October 27, 2020
ON MARCH 12, 2020, the World Health Organization declared COVID-19 a pandemic, and the world as we knew it changed.
Almost immediately, the focus in the construction sector was on occupational health and safety protocols and personal protective equipment, with the BC Building Trades leading the way.
Within days of us aggressively injecting ourselves into the issue and demanding better protections for workers, a host of health and safety measures were implemented in keeping with the Provincial Health Services Authority’s orders and existing Occupational Health and Safety Regulations. The result? Only 10 COVID-19 claims had been filed by construction workers throughout the province as of June 10, 2020.
Meanwhile, the issues respecting eligibility for compensation benefits if a worker contracted COVID-19 while working fell to me. While this matter was discussed in several forums, the rubber hit the road in the Policy and Practice Consultative Committee (PPCC), the Workers’ Compensation Board’s premier consultative committee consisting of four workers’ representatives, four employers’ representatives, and several senior WCB staff.
Given the rapid transmission of COVID-19 and the pressing need to accept compensation claims from workers employed outside of their homes, my fellow workers’ representatives and I began “beating the drum” for a presumptive clause in the Workers’ Compensation Act. If properly drafted, a presumption clause would enable WCB case managers to expedite compensation claims from those diagnosed with COVID-19 or showing symptoms of this communicable viral pathogen. Instead of having to adjudicate the claim on a case-by-case basis, they could presume that the worker contracted the disease while working outside of the home unless the contrary was proven.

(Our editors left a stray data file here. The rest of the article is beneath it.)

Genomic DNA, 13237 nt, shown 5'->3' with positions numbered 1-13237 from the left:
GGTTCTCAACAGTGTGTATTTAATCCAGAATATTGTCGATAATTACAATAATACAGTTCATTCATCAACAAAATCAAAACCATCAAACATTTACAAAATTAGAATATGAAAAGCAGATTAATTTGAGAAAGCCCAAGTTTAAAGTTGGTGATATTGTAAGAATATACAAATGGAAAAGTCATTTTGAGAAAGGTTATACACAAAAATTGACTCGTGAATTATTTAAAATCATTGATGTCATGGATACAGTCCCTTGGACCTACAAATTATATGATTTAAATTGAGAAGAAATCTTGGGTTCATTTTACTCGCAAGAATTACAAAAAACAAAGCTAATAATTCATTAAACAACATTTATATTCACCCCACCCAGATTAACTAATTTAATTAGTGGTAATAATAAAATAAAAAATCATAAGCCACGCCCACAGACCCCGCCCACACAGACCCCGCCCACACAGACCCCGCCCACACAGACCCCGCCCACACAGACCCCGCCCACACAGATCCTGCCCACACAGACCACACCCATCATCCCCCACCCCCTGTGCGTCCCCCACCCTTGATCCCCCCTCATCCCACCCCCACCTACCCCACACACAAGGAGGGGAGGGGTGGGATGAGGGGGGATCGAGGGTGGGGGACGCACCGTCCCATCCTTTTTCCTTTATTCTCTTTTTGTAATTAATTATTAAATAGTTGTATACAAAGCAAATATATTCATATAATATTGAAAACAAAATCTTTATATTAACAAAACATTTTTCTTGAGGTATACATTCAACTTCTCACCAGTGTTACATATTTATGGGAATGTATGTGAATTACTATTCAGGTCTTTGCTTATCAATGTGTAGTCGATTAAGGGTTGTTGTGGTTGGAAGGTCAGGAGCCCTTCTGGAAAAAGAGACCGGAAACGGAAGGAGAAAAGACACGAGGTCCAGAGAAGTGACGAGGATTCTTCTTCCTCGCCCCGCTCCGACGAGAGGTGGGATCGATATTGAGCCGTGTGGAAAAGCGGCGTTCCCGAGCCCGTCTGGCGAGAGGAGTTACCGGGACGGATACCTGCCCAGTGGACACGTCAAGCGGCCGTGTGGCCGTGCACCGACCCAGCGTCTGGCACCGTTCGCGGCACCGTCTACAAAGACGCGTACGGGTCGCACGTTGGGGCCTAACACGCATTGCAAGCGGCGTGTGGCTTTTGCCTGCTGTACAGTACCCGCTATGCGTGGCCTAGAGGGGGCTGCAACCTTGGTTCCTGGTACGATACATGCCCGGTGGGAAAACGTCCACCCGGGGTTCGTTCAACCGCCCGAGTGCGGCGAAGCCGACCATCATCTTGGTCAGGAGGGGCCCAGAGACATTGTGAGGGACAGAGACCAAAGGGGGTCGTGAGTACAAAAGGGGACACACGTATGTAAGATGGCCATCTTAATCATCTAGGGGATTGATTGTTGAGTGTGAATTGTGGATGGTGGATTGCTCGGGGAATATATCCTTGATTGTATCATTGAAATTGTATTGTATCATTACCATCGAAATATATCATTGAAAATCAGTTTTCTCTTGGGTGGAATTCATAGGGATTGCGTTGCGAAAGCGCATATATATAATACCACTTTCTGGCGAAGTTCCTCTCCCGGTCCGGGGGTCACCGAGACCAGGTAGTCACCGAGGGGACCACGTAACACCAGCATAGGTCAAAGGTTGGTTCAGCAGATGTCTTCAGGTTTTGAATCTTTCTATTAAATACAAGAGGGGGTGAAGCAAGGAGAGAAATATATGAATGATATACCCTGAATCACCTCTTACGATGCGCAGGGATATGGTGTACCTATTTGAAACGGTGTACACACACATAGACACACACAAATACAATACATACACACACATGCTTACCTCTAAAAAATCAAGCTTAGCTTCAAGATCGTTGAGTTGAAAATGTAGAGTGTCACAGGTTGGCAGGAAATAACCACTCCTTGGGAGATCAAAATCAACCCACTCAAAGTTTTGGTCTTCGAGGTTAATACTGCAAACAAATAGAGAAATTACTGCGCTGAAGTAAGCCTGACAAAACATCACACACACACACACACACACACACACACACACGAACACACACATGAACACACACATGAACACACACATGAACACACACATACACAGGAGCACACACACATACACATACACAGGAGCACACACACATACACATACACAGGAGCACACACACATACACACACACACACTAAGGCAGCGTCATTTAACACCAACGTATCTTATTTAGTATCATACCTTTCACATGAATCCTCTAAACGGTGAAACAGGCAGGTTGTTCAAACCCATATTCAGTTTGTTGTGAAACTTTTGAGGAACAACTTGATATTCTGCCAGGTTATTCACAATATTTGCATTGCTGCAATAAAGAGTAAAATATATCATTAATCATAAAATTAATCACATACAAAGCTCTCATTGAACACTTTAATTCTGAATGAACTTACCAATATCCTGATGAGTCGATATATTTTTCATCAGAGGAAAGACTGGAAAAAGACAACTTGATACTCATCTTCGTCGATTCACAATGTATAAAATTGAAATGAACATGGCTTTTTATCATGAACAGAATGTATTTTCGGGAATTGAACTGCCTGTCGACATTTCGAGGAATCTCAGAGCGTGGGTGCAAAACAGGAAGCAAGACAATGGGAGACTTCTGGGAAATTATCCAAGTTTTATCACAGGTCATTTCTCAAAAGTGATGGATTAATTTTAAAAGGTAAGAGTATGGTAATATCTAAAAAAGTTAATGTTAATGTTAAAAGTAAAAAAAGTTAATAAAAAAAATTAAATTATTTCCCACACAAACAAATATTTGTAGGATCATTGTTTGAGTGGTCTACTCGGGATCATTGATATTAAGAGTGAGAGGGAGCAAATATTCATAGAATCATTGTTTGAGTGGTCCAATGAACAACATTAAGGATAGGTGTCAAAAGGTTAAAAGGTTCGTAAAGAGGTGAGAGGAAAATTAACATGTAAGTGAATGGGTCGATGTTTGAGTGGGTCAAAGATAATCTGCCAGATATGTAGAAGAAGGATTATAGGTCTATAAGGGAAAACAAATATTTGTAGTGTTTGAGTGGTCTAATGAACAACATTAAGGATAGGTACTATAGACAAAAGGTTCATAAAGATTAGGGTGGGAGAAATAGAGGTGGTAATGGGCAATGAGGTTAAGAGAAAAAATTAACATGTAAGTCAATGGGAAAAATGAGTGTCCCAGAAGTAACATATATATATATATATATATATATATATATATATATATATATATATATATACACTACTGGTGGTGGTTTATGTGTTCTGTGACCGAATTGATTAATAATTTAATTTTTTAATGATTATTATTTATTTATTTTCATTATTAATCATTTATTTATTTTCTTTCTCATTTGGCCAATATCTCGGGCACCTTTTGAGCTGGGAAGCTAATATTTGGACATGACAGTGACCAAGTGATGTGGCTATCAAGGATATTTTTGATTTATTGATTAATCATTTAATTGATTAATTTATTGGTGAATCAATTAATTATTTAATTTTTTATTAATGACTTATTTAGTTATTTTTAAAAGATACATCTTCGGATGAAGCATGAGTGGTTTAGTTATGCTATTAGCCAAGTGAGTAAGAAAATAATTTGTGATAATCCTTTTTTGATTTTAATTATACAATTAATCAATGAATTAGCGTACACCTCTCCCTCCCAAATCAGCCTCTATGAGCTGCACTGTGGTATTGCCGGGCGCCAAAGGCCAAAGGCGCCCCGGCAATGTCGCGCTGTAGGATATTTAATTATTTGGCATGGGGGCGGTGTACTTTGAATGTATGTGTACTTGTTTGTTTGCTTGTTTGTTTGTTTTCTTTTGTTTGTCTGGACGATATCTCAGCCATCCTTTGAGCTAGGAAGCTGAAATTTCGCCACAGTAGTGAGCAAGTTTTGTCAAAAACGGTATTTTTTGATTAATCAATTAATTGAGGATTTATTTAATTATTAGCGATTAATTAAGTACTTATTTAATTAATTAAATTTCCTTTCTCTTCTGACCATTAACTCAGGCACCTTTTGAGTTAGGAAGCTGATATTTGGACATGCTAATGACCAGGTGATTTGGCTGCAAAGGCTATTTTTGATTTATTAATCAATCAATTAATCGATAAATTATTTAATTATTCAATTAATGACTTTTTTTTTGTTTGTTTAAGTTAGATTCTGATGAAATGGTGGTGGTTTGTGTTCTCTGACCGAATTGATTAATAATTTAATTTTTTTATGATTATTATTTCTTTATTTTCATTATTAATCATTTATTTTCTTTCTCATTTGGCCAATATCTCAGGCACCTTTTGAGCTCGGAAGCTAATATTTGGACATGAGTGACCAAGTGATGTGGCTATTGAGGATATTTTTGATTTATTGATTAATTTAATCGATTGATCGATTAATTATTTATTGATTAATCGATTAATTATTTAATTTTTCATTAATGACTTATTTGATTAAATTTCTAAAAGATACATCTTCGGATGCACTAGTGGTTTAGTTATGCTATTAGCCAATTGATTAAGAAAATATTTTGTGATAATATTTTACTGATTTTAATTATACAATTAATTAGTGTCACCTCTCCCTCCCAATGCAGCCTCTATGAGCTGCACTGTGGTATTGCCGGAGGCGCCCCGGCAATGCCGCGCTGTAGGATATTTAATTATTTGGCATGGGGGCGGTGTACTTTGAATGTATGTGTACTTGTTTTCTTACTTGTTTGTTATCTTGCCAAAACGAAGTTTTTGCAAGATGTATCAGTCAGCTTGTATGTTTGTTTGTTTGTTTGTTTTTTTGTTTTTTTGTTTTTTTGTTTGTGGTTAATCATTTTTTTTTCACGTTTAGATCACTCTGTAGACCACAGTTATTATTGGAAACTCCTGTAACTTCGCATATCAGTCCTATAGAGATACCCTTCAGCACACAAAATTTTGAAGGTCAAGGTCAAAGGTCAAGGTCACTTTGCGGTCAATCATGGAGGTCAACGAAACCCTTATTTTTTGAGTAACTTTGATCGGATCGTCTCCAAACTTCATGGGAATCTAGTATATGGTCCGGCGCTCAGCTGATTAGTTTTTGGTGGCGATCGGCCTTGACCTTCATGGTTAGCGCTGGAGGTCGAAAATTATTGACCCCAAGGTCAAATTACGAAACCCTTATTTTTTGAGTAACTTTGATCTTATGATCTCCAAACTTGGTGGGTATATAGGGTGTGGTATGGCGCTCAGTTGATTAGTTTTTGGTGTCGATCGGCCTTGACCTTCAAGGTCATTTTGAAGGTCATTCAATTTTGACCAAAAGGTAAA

My colleagues and I employed various strategies and tactics to push this effort forward. We even drafted up the appropriate legislative language to get the job done. On April 20, our efforts as well as those of other progressive sources resulted in WCB’s Board of Directors instructing the WCB Policy, Regulation and Research Division (PRRD) to amend Schedule 1 of the Act to add a presumption for COVID-19.
Three weeks earlier, on May 29, the PRRD released their discussion paper and gave the public until June 15 to respond. The BC Building Trades in cooperation with the BC Federation of Labour submitted their response on June 10. Many of our building trades affiliates endorsed the submission.
What now? Now we wait. The WCB’s final decision with respect to claim coverage for COVID-19 and other diseases caused by communicable viral pathogens will show whether our members’ health and safety is of the utmost importance, or whether the value placed on our members arises solely from their commodified essential services.
By Merrill O’Donnell
BCBT Workers’ Advocate